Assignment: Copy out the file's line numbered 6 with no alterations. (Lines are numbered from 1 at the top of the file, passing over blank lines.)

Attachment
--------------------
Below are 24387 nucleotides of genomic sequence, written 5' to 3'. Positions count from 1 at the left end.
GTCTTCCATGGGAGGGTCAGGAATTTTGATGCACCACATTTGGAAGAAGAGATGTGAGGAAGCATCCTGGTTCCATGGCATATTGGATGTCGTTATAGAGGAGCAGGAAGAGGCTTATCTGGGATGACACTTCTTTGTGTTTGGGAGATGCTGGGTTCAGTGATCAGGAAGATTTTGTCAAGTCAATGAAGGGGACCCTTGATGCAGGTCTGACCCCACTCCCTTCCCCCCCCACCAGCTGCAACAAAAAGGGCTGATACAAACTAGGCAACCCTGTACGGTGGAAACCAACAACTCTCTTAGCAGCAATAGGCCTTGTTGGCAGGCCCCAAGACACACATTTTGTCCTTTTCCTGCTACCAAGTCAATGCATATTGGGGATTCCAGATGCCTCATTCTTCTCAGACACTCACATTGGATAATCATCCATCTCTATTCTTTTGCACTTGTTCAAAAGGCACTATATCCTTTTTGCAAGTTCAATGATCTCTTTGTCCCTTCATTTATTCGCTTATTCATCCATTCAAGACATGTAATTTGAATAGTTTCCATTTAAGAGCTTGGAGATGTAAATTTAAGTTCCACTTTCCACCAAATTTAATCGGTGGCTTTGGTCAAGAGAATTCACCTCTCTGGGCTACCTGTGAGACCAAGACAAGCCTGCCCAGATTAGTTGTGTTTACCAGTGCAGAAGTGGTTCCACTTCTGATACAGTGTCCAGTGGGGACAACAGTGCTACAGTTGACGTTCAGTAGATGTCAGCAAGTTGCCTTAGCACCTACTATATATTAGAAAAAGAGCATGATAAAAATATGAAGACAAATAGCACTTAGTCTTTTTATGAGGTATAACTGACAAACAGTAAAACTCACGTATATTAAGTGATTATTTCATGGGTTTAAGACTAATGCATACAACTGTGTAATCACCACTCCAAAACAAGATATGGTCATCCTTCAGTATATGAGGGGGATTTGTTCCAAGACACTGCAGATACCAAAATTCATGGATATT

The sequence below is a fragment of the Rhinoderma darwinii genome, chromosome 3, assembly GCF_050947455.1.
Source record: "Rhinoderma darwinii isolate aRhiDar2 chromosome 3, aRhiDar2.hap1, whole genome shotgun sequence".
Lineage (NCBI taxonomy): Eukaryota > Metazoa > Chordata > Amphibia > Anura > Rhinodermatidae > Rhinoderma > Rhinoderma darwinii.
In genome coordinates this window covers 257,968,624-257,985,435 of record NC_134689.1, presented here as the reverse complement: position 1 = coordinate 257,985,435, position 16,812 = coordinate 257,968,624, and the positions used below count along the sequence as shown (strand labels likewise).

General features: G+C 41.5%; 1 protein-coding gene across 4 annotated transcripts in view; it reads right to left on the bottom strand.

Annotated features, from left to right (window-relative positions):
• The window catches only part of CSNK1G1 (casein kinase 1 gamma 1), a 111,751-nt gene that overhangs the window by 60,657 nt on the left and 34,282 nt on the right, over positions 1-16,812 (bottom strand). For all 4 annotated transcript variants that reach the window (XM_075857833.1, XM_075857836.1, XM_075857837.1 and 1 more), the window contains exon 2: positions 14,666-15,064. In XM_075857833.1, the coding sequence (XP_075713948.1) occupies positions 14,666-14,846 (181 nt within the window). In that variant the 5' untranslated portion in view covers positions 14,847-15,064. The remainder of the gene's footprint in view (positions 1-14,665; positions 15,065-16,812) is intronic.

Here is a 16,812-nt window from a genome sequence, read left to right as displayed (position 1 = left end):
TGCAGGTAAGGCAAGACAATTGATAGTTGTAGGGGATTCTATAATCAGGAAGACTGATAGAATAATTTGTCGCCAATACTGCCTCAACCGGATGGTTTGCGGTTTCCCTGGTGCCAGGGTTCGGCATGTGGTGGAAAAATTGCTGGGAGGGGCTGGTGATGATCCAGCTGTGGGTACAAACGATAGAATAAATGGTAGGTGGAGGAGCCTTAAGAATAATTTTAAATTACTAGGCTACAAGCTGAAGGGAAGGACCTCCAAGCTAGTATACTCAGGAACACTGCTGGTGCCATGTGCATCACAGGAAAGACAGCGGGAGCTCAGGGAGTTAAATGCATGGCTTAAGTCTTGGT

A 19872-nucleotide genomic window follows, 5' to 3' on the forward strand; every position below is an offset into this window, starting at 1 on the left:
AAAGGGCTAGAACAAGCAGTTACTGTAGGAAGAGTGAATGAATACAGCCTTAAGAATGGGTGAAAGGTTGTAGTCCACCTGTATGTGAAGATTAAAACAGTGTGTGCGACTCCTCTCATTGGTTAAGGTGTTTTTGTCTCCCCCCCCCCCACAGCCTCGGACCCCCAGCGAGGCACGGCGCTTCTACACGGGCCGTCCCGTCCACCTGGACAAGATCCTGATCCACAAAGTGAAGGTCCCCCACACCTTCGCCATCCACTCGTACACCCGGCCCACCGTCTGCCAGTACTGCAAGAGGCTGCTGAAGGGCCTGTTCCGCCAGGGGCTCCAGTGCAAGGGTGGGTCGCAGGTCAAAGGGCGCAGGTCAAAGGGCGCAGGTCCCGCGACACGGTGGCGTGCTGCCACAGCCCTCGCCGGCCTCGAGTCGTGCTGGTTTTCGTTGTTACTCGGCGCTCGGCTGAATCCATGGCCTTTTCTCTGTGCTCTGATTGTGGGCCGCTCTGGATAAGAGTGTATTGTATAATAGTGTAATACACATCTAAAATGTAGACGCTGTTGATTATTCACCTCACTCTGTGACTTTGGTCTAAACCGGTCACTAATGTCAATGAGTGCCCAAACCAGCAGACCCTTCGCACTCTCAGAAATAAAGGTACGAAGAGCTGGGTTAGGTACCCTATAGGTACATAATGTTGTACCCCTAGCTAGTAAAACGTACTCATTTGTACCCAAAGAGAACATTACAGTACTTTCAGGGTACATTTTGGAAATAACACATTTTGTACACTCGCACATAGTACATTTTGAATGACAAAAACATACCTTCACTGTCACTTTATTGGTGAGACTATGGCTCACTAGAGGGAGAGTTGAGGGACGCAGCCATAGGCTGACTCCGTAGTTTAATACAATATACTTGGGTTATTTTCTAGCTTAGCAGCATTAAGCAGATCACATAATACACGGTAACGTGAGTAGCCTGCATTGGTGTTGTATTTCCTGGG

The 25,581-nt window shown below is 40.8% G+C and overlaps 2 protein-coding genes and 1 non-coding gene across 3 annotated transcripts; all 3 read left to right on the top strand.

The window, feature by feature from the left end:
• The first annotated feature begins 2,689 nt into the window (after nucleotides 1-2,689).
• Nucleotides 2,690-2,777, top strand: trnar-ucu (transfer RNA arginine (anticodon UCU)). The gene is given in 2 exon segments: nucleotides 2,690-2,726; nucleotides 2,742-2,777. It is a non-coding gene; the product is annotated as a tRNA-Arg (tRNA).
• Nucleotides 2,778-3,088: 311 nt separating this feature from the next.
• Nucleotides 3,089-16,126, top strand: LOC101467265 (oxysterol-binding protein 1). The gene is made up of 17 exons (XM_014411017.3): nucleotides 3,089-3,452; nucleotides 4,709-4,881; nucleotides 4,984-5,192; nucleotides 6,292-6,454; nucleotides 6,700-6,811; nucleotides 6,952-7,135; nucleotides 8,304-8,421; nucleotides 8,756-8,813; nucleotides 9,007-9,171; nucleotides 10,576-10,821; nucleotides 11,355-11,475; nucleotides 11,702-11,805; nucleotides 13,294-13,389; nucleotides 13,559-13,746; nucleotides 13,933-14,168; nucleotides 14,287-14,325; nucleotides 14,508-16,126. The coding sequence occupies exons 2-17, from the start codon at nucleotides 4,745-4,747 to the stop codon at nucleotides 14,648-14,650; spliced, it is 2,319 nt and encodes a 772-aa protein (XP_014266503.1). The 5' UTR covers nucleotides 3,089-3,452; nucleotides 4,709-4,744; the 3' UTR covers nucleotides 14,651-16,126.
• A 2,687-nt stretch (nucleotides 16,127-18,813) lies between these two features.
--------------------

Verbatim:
In genome coordinates this window covers 257,968,624-257,985,435 of record NC_134689.1, presented here as the reverse complement: position 1 = coordinate 257,985,435, position 16,812 = coordinate 257,968,624, and the positions used below count along the sequence as shown (strand labels likewise).